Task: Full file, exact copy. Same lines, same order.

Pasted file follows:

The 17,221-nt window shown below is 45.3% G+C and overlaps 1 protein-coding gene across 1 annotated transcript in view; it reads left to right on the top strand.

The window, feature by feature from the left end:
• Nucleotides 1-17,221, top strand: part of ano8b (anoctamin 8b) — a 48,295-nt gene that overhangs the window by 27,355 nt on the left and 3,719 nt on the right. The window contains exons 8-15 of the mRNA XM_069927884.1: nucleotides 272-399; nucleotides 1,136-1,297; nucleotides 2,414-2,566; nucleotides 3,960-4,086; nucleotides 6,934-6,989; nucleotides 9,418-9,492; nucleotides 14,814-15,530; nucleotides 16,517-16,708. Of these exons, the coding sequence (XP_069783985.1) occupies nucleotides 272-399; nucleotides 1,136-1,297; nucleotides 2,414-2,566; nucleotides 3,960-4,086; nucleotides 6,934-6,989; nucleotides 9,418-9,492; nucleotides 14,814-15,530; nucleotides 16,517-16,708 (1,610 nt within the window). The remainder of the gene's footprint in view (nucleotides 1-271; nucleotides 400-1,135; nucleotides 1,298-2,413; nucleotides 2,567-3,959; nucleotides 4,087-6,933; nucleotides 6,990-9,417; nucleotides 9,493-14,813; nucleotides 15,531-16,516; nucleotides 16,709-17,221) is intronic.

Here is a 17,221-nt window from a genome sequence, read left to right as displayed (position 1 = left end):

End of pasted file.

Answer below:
The 17,221-nt window shown below is 45.3% G+C and overlaps 1 protein-coding gene across 1 annotated transcript in view; it reads left to right on the top strand.

The window, feature by feature from the left end:
• Nucleotides 1-17,221, top strand: part of ano8b (anoctamin 8b) — a 48,295-nt gene that overhangs the window by 27,355 nt on the left and 3,719 nt on the right. The window contains exons 8-15 of the mRNA XM_069927884.1: nucleotides 272-399; nucleotides 1,136-1,297; nucleotides 2,414-2,566; nucleotides 3,960-4,086; nucleotides 6,934-6,989; nucleotides 9,418-9,492; nucleotides 14,814-15,530; nucleotides 16,517-16,708. Of these exons, the coding sequence (XP_069783985.1) occupies nucleotides 272-399; nucleotides 1,136-1,297; nucleotides 2,414-2,566; nucleotides 3,960-4,086; nucleotides 6,934-6,989; nucleotides 9,418-9,492; nucleotides 14,814-15,530; nucleotides 16,517-16,708 (1,610 nt within the window). The remainder of the gene's footprint in view (nucleotides 1-271; nucleotides 400-1,135; nucleotides 1,298-2,413; nucleotides 2,567-3,959; nucleotides 4,087-6,933; nucleotides 6,990-9,417; nucleotides 9,493-14,813; nucleotides 15,531-16,516; nucleotides 16,709-17,221) is intronic.

Here is a 17,221-nt window from a genome sequence, read left to right as displayed (position 1 = left end):